A for loop is used to repeat a block of statements enclosed in curly braces. for loops are useful for performing repetitive operations, and are often used in combination with arrays to operate on collections of data or multiple pins. A for loop is composed of two parts: first, a header, which sets up the for loop, and then a body, which is made up of lines of code enclosed in curly braces.


There are three parts to the for loop header: an initialization expression, loop condition expression, and a post-loop expression. The general syntax looks like this:

for (initialization; condition; post-loop) {
    // all of these lines inside the curly braces are part
    // of the loop body.
    statement 1;
    statement 2;

(Note that there is no semicolon after the post-loop). The initialization happens first and exactly once, before the loop begins. Each time through the loop, the condition is tested. The condition is a boolean expression. If it is true, then the list of statements inside the curly braces are executed. Next, the post-loop is executed. The loop then begins again by evaluating the condition again, entering the loop body if it is true. This proceeds until the condition becomes false.


Here’s an example:

// Dim an LED using a PWM pin
int pwmPin = 9; // LED in series with 470 ohm resistor on pin 9

void setup() {
   pinMode(pwmPin, PWM);

void loop() {
   for (int i=0; i <= 65535; i++) {
      pwmWrite(pwmPin, i);

There is a for loop In the loop() function of the above example. This loop starts by declaring an int variable named i, whose value starts out at zero. The loop proceeds by checking if i is less than or equal to 65535. Since i is zero, this is true, and so the calls to pwmWrite() and delay() happen next. At this point, the post-loop expression i++ is evaluated, which increments i, so that i becomes one. That concludes the first time through the loop. Each “time through the loop” is referred to as an iteration.

The loop then jumps back to the beginning, checking the condition as the beginning of its second iteration (initialization is skipped, since this only happens once, before the first iteration). One is less than 65535, so the loop statements are executed again. This proceeds over and over until the iteration when i finally reaches 65536. At that point, the condition is no longer true, so the loop stops executing, and the loop() function returns.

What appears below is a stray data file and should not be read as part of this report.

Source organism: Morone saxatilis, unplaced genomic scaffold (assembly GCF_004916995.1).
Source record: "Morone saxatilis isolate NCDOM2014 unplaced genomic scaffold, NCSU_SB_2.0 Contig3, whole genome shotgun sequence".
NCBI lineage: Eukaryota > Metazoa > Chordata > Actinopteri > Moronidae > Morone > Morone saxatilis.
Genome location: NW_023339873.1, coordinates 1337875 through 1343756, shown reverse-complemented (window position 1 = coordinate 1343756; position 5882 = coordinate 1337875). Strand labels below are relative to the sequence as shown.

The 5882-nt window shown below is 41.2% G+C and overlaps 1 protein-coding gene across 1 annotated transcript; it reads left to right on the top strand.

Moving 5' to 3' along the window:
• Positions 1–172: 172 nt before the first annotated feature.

Here’s another example, using a for loop to brighten and fade an LED (see the pwmWrite() reference for more information):

int pwmPin = 9; // hook up the LED to pin 9
void loop() {
   int x = 1;
   for (int i = 0; i >= 0; i += x) {
      analogWrite(pwmPin, i); // controls the brightness of the LED
      if (i == 65535) {
          x = -1;             // switch direction, so i starts decreasing

Coding Tips

The C for loop is more flexible than for loops found in some other computer languages, including BASIC. Any or all of the three header elements may be left blank, although the semicolons are required. Also the statements for initialization, condition, and post-loop can be any valid C statements, and use any C datatypes, including floating point numbers. These types of unusual for loops sometimes provide solutions to less-common programming problems.

For example, using a multiplication in the post-loop line will generate a geometric progression:

for(int x = 1; x <= 100; x = x * 2) {

This loop prints out the numbers 1, 2, 4, 8, ..., 64. Check your understanding of for loops by answering the following two questions (answers are in footnote [1]):

  1. How many iterations occur before the loop finishes?
  2. Why does it stop at 64?

See Also


  1. Seven.
  2. After the seventh iteration, the post-loop causes x to equal 128. This is larger than 100, so the loop condition is false, and the loop stops.

License and Attribution

Portions of this page were adapted from the Arduino Reference Documentation, which is released under a Creative Commons Attribution-ShareAlike 3.0 License.